"The 80 million ration cards necessary for this purpose have already been printed and deposited with the Landrats, Chief Mayors, and corresponding authorities. The further distribution of the ration cards to the individual households is prepared by these authorities to take place within 24 hours after

mobilization has been ordered." (EC-258). Trusted persons whose reliability had been attested to by the Secret State Police were installed in important enterprises and charged with the execution of "measures which guarantee the maintenance of production of their enterprises in the event of mobilization”. Their functions likewise extended, among other matters, to applying "for exemptions from military service" of "employees who are indispensable to their enterprise", and seeking immunity from requisition by the Wehrmacht of all motor trucks which were needed in the enterprises to which they were assigned (EC-258).

Pursuant to directives issued by Schacht as Plenipotentiary, labor authorities of the Government ascertained "the available amount of manpower, the wartime requirements of manpower and measures for the covering of the wartime needs”. The wartime needs were to be met in part "by using reserve manpower (manpower theretofore used in non-essential enterprises, women, etc.)", and by making "every change of working place and every hiring of workers dependent upon the consent of the Labor Office" (EC-258).

The foregoing measures, it should be noted, are merely representative; they are not exhaustive. But enough appears to make it abundantly clear that Schacht's contribution, by any standard was an extraordinarily important one. Enough appears, moreover, to give particular emphasis to the following observations of the Honorable George S. Messersmith, United States Consul General in Berlin from 1930 to 1934:

"It was his (Schacht's] financial ability that enabled the
Nazi regime in the early days to find the financial basis for
the tremendous armament program and which made it possi-
ble to carry it through. If it had not been for his efforts, and
this is not a personal observation of mine only but I believe
was shared and is shared by every observer at the time, the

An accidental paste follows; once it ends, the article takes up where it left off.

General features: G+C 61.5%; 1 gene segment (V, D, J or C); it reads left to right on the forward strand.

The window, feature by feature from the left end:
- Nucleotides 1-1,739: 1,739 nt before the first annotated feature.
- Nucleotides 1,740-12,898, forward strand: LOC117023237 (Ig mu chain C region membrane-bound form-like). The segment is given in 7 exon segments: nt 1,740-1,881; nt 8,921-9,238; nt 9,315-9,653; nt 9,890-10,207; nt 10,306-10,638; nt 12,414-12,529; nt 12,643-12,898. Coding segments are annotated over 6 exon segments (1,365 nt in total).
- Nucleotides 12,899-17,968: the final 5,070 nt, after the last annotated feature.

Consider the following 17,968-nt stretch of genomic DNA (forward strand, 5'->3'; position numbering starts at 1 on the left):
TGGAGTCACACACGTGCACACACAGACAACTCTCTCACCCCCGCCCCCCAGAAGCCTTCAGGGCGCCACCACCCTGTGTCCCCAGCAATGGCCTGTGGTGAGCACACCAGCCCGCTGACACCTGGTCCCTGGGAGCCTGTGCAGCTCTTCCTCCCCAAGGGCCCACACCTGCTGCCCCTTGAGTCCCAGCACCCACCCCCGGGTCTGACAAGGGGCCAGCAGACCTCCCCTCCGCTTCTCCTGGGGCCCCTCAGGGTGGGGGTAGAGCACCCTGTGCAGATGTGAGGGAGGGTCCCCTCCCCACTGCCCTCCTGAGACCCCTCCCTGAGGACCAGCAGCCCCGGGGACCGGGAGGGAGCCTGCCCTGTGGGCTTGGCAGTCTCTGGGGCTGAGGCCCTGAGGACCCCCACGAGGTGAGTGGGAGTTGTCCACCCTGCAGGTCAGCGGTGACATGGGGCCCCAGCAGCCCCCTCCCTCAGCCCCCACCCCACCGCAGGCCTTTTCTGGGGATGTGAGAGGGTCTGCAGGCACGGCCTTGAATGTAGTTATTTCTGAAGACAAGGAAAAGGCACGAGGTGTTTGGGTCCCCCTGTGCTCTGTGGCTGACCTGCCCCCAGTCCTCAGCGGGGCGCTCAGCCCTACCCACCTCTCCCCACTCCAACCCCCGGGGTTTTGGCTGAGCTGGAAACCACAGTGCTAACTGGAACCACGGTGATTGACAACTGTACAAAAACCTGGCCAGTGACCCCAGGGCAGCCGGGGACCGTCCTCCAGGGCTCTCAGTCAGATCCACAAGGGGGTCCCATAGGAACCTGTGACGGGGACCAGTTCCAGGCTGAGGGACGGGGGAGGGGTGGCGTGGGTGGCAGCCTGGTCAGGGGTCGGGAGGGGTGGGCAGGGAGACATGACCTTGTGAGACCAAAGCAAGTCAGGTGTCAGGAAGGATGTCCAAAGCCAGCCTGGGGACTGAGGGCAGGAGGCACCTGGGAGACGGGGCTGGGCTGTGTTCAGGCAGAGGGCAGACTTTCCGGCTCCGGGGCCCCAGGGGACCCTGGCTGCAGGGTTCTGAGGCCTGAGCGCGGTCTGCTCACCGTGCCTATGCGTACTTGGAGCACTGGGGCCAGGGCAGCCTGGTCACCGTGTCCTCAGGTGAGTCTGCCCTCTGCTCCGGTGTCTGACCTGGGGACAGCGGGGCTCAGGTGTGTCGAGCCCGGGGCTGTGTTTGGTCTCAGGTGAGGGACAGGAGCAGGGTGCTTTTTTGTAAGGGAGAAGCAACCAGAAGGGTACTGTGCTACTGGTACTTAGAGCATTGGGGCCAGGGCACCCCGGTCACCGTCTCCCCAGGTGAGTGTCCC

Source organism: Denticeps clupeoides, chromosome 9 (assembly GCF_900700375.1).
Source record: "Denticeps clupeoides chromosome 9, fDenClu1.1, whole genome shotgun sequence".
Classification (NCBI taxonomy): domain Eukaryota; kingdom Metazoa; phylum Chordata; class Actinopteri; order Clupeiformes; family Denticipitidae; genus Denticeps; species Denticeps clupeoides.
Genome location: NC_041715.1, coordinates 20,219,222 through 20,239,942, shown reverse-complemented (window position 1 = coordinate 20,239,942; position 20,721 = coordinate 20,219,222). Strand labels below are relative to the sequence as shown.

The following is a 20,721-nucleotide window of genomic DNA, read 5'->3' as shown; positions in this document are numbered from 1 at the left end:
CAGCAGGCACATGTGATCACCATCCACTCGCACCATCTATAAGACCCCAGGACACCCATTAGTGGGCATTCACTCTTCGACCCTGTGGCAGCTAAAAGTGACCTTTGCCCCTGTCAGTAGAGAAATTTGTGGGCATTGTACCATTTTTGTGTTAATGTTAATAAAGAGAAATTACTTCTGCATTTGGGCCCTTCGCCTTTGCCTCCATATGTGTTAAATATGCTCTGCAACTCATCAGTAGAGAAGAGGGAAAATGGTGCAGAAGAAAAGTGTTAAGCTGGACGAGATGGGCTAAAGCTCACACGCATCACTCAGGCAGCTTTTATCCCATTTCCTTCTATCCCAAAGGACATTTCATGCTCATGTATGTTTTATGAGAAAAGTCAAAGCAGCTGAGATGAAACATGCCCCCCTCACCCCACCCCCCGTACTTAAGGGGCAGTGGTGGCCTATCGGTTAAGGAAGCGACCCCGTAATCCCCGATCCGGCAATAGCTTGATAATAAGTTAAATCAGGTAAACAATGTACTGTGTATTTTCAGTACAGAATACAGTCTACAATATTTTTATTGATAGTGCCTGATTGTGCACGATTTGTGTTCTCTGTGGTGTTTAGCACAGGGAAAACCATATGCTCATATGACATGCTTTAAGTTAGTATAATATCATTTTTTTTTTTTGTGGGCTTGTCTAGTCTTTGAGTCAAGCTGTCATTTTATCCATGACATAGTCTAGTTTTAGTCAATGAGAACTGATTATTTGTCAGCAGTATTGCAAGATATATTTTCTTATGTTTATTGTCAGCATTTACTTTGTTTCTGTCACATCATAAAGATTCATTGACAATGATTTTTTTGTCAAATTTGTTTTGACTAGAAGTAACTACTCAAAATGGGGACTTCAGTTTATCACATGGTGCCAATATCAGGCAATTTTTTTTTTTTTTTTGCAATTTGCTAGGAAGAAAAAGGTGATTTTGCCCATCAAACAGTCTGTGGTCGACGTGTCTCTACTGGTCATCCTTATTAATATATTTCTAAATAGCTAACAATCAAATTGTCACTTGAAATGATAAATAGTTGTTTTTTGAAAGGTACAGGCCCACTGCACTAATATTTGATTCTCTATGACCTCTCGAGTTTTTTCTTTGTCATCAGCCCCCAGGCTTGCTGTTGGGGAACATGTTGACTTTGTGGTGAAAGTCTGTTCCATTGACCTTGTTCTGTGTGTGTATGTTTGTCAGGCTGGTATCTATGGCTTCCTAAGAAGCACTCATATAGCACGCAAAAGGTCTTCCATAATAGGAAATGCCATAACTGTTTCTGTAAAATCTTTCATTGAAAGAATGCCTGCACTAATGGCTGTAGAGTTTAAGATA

Nazi regime would have been unable to maintain itself in
power and to establish its control over Germany, much less
to create the enormous war machine which was necessary for
its objectives in Europe and later throughout the world.
"The increased industrial activity in Germany incident to re-
armament made great imports of raw materials necessary
while at the same time exports were decreasing. Yet by
Schacht's resourcefulness, his complete financial ruthlessness,
and his absolute cynicism, Schacht was able to maintain and
to establish the situation for the Nazis. Unquestionably with-
out this complete lending of his capacities to the Nazi Gov-
ernment and all of its ambitions, it would have been impossi-
ble for Hitler and the Nazis to develop an Armed Force
sufficient to permit Germany to launch an aggressive war."


(1) He was a faithful adherent of Hitler. It has already been demonstrated that even before Hitler's accession to power, Schacht aligned himself with Hitler and accepted his program. Schacht's utterances after Hitler had entrenched himself in power clearly show that he remained a faithful servant of Hitler despite the series of outrages committed under Hitler's direction.

At the opening of the Leipzig Fair on 4 March 1935, Schacht said:

“My so-called foreign friends don't render any services to me or the cause, which they don't want anyway, of course, but not even to themselves, if they try to construe a con-' trast between me and the allegedly impossible economic theories of National Socialism and represent me as a sort of guardian of economic reason. I assure you that all that I am doing and saying enjoys the absolute approval of the Fuehrer and that I would never do or say anything that does not have